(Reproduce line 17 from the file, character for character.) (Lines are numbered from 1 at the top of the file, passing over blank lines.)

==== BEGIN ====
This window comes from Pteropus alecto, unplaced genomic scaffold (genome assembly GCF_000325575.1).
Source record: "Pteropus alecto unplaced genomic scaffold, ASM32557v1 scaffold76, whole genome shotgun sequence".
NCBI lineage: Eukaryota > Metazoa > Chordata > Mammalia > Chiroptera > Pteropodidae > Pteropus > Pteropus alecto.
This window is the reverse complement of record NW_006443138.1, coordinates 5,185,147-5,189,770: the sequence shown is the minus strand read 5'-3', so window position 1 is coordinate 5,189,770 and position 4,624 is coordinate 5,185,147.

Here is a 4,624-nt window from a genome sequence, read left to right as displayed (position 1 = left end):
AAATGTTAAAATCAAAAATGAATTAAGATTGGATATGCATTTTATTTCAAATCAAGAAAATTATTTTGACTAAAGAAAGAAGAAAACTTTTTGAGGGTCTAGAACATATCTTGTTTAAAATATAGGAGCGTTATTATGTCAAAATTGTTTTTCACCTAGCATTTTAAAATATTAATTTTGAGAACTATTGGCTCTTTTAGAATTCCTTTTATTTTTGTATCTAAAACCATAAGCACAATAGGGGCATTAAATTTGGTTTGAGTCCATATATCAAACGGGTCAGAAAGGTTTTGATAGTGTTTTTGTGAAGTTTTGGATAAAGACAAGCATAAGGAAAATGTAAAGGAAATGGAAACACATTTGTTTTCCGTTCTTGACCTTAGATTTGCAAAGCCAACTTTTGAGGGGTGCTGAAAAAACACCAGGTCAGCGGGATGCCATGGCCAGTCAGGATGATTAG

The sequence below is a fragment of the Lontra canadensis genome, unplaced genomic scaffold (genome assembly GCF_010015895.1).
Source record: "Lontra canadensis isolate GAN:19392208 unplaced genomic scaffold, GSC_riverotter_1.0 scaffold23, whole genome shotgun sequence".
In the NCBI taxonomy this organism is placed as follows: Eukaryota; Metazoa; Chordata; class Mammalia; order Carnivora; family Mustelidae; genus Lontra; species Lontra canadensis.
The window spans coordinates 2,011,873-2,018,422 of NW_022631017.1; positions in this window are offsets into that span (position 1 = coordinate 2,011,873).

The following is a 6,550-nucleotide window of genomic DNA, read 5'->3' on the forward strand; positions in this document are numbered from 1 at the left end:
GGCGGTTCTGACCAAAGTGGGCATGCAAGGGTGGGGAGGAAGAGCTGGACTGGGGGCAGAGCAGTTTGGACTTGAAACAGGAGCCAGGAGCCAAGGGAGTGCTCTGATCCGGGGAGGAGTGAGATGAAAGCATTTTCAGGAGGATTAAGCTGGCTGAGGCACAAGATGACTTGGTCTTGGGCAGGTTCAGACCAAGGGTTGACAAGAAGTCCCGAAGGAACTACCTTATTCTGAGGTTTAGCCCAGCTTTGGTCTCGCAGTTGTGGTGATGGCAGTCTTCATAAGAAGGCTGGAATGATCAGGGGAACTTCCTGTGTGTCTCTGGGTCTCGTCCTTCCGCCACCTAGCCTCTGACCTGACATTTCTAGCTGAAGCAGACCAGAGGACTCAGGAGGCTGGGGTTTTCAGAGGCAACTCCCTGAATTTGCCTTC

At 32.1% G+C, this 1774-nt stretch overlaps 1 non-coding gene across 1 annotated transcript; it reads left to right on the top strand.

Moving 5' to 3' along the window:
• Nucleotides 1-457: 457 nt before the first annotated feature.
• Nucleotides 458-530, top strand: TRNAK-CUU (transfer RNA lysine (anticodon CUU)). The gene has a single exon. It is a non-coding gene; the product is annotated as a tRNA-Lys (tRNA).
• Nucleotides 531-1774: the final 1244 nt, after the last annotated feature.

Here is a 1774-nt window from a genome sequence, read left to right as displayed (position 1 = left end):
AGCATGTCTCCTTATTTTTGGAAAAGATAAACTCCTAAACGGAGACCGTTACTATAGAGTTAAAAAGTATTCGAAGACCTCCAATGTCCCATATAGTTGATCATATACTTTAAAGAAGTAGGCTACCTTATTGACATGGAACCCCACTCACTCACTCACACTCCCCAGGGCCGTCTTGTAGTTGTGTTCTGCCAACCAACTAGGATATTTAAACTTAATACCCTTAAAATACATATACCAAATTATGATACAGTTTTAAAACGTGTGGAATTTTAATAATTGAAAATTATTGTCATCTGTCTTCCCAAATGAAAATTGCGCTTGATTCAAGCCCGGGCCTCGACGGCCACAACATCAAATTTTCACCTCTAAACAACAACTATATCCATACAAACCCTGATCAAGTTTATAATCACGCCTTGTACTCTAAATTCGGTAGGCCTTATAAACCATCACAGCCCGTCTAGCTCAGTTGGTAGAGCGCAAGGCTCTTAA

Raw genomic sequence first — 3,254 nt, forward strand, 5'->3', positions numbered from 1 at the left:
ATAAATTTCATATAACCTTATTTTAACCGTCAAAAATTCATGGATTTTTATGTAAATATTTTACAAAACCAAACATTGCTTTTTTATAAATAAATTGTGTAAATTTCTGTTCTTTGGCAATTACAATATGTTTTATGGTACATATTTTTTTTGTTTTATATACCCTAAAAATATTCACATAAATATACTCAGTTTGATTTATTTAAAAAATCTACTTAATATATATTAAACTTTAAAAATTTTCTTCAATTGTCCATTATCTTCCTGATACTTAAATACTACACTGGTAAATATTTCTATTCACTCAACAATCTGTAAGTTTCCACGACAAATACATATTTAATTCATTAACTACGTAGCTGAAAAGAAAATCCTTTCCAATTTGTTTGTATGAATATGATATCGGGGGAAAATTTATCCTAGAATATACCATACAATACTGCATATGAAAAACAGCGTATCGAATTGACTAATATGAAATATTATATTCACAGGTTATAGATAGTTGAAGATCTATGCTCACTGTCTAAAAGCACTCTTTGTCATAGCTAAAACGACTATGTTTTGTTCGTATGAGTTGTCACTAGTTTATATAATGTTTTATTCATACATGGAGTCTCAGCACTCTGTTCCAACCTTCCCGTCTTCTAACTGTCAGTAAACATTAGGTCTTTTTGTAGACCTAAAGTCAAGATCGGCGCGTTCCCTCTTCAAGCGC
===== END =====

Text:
• Nucleotides 531-1774: the final 1244 nt, after the last annotated feature.